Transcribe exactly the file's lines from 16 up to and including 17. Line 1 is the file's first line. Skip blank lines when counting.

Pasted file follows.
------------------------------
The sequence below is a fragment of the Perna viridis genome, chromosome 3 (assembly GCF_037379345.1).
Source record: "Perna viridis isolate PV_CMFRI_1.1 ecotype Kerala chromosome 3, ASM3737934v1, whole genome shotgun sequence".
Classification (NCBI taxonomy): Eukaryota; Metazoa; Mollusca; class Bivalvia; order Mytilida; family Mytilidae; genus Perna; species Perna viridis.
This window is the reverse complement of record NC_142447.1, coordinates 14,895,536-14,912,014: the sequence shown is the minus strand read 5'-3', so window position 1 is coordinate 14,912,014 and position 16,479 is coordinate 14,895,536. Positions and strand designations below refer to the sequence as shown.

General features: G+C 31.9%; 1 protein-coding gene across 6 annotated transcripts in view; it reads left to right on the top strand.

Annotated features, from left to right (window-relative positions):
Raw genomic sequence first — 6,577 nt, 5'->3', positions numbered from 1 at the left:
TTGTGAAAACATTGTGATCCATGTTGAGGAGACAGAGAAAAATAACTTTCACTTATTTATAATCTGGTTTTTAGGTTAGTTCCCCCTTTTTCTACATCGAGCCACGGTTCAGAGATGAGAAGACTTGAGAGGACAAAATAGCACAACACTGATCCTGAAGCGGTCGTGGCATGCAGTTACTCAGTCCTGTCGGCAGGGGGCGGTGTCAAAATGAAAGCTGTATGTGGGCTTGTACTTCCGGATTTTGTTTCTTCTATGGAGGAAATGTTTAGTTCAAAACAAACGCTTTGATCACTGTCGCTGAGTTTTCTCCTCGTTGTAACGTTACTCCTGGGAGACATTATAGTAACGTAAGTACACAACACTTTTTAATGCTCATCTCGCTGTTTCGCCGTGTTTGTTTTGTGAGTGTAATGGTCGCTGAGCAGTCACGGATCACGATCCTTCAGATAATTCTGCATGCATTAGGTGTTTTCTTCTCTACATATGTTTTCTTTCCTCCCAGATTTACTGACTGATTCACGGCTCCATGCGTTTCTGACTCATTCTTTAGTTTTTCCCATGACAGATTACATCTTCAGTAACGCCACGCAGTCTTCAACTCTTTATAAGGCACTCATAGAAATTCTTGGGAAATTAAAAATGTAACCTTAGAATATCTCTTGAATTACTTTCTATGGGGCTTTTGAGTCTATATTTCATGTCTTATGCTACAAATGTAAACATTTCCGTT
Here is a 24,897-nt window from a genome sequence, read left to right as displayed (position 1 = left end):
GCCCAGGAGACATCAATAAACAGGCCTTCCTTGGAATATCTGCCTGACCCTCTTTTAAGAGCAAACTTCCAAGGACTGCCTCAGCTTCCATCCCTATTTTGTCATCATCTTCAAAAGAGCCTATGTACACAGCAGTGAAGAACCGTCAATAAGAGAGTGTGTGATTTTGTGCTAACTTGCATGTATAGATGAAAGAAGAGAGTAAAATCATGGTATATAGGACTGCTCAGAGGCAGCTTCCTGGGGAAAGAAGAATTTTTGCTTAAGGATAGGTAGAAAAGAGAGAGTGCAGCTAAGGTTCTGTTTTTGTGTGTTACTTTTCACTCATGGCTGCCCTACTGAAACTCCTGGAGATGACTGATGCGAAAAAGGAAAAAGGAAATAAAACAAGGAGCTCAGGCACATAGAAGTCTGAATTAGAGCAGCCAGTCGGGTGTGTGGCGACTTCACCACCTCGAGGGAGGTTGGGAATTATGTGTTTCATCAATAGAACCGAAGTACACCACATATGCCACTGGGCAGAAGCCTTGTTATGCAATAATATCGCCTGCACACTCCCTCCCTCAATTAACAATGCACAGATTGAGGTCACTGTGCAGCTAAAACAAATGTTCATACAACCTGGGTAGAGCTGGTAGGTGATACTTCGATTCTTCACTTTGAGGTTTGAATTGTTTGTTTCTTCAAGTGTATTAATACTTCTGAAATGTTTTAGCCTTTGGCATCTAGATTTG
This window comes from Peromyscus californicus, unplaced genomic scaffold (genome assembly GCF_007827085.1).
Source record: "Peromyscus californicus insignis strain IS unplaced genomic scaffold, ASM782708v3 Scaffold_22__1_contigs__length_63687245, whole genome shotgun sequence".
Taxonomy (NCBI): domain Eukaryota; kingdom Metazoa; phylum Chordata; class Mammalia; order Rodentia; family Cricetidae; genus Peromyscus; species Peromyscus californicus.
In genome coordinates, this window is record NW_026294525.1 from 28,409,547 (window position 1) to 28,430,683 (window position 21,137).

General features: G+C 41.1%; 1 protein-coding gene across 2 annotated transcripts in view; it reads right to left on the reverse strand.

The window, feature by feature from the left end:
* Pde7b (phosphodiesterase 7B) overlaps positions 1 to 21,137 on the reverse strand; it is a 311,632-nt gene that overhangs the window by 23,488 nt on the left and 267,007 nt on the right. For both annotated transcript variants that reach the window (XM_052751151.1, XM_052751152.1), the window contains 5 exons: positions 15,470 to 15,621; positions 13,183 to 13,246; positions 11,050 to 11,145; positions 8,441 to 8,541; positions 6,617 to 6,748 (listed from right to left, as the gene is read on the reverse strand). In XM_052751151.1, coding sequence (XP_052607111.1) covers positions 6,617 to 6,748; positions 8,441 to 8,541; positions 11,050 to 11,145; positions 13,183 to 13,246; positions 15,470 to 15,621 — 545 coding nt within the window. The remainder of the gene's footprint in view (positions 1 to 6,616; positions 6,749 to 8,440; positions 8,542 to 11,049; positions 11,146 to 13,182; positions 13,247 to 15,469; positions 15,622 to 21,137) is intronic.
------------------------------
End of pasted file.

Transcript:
The window, feature by feature from the left end:
* Pde7b (phosphodiesterase 7B) overlaps positions 1 to 21,137 on the reverse strand; it is a 311,632-nt gene that overhangs the window by 23,488 nt on the left and 267,007 nt on the right. For both annotated transcript variants that reach the window (XM_052751151.1, XM_052751152.1), the window contains 5 exons: positions 15,470 to 15,621; positions 13,183 to 13,246; positions 11,050 to 11,145; positions 8,441 to 8,541; positions 6,617 to 6,748 (listed from right to left, as the gene is read on the reverse strand). In XM_052751151.1, coding sequence (XP_052607111.1) covers positions 6,617 to 6,748; positions 8,441 to 8,541; positions 11,050 to 11,145; positions 13,183 to 13,246; positions 15,470 to 15,621 — 545 coding nt within the window. The remainder of the gene's footprint in view (positions 1 to 6,616; positions 6,749 to 8,440; positions 8,542 to 11,049; positions 11,146 to 13,182; positions 13,247 to 15,469; positions 15,622 to 21,137) is intronic.